Sheer Hubris Press

Sheer hubris is what it takes to publish without the gatekeepers of the publishing world saying yes, you’re worth reading.

Sandra Hutchison decided to start this press years after a number of agents told her that her work was quite good, but not something they could market successfully to publishers in a “very tough fiction market.”

Meanwhile, other folks were telling her they stayed up all night reading it.

She also watched some very talented author friends get published, only to see their literary careers founder when sales were not considered strong enough.

The big publishers are under enormous pressure to return strong profits to their stockholders. They often feel they can’t afford to wait for new authors to build a readership. Many debut novels — especially those that didn’t win huge advances — simply get thrown out into the market to see what will sell. And many good writers, especially if they are not also great marketers, soon discover that their publisher is no longer interested in them.

Hutchison knew something about how to publish and market books. She had worked for over 18 years as a project editor, acquisitions editor, marketing manager, and copywriter/creative director at various publishing companies and an ad agency. But rather than persist — the number one requirement for successful publishing of any kind — she focused on other things. She did write the next book, but she also taught and raised her son and gardened obsessively.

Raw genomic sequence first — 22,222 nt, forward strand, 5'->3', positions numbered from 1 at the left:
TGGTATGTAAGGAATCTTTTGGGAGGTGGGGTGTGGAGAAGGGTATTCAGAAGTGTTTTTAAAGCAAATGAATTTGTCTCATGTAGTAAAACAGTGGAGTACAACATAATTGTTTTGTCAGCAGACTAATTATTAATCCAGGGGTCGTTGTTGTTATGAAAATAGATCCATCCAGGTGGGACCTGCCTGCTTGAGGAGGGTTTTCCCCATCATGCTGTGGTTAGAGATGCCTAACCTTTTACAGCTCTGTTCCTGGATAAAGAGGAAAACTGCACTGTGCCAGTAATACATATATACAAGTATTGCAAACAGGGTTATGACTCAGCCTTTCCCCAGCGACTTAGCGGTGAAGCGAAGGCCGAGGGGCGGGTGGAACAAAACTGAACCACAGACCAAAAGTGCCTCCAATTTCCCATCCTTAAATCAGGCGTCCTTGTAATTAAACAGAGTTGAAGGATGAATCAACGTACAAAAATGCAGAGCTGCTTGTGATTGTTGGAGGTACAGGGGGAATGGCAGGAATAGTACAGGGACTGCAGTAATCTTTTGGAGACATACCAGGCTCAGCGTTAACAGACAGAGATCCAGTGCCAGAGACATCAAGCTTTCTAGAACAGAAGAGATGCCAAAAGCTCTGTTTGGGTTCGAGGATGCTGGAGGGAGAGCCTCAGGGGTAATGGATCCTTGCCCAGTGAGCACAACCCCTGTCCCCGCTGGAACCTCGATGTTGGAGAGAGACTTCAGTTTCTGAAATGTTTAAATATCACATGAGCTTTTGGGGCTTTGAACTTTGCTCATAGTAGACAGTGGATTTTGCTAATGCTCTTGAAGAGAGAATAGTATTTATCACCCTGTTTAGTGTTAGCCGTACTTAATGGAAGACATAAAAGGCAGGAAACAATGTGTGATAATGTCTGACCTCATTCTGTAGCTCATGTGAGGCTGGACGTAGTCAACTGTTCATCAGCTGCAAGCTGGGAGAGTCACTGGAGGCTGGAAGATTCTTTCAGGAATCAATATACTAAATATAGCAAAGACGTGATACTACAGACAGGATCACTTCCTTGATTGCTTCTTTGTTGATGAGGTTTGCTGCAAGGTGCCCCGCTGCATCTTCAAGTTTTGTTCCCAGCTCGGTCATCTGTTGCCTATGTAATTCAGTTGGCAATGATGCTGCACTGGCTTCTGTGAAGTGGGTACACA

In 2013,  she considered hauling out the old rejection binder and trying one more round with agents and publishers, if only to cross it off her to-do list.

Then she thought: Why?

Technology had made it easy to create her own publishing company. Non-crazy people were writing and selling books on their own. She already had a lot of the skills required. It wouldn’t take a huge investment to e-publish. She could find her readers slowly, even if it took years.

So that’s what she did, though she also respects traditional publishers and bookstores and all the complicated, valuable work that they do. As a reader, she’s grateful for many of the authors and booksellers who manage to prosper under the current system. But she also enjoys reading indie writers, whose books often have a little more individual flair than the stuff that gets past pub meetings.

200 pix pg13Something new that didn’t work

Borrowing a technique from the world of fanfic, Sandra started out offering a PG-13 edition of her first novel for readers who would prefer to avoid explicit sex and bad language. She still believes this is a good idea in a digital world. Unfortunately, it led to confusion, created twice the amount of product management, and produced only 2% of the sales. So she abandoned that idea.